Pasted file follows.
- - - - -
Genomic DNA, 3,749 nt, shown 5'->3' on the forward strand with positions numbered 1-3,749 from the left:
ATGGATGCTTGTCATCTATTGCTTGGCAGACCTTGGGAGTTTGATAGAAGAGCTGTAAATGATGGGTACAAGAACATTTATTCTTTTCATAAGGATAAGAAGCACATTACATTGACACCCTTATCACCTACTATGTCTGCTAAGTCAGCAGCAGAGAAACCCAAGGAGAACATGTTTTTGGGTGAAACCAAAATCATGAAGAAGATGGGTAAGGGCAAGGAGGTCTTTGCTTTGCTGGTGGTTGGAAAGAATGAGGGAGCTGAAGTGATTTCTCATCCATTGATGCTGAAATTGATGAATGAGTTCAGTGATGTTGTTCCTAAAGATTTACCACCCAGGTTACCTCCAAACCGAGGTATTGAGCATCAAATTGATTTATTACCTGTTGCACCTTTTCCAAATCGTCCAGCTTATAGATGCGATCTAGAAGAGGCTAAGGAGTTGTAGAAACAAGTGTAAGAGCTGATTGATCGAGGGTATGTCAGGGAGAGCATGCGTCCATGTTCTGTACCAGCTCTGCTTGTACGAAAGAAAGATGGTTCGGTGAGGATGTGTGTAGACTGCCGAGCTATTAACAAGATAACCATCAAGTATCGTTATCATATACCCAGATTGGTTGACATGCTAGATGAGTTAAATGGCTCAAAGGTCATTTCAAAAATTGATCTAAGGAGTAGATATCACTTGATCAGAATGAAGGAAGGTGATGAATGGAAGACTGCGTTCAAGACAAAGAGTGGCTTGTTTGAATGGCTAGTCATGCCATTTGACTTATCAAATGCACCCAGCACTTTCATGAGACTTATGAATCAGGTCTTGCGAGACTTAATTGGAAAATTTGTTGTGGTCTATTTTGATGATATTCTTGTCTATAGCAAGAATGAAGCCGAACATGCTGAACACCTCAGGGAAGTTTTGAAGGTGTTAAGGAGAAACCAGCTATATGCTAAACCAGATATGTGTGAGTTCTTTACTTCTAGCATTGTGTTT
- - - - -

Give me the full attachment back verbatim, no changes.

Genomic DNA, 3,749 nt, shown 5'->3' on the forward strand with positions numbered 1-3,749 from the left:
ATGGATGCTTGTCATCTATTGCTTGGCAGACCTTGGGAGTTTGATAGAAGAGCTGTAAATGATGGGTACAAGAACATTTATTCTTTTCATAAGGATAAGAAGCACATTACATTGACACCCTTATCACCTACTATGTCTGCTAAGTCAGCAGCAGAGAAACCCAAGGAGAACATGTTTTTGGGTGAAACCAAAATCATGAAGAAGATGGGTAAGGGCAAGGAGGTCTTTGCTTTGCTGGTGGTTGGAAAGAATGAGGGAGCTGAAGTGATTTCTCATCCATTGATGCTGAAATTGATGAATGAGTTCAGTGATGTTGTTCCTAAAGATTTACCACCCAGGTTACCTCCAAACCGAGGTATTGAGCATCAAATTGATTTATTACCTGTTGCACCTTTTCCAAATCGTCCAGCTTATAGATGCGATCTAGAAGAGGCTAAGGAGTTGTAGAAACAAGTGTAAGAGCTGATTGATCGAGGGTATGTCAGGGAGAGCATGCGTCCATGTTCTGTACCAGCTCTGCTTGTACGAAAGAAAGATGGTTCGGTGAGGATGTGTGTAGACTGCCGAGCTATTAACAAGATAACCATCAAGTATCGTTATCATATACCCAGATTGGTTGACATGCTAGATGAGTTAAATGGCTCAAAGGTCATTTCAAAAATTGATCTAAGGAGTAGATATCACTTGATCAGAATGAAGGAAGGTGATGAATGGAAGACTGCGTTCAAGACAAAGAGTGGCTTGTTTGAATGGCTAGTCATGCCATTTGACTTATCAAATGCACCCAGCACTTTCATGAGACTTATGAATCAGGTCTTGCGAGACTTAATTGGAAAATTTGTTGTGGTCTATTTTGATGATATTCTTGTCTATAGCAAGAATGAAGCCGAACATGCTGAACACCTCAGGGAAGTTTTGAAGGTGTTAAGGAGAAACCAGCTATATGCTAAACCAGATATGTGTGAGTTCTTTACTTCTAGCATTGTGTTT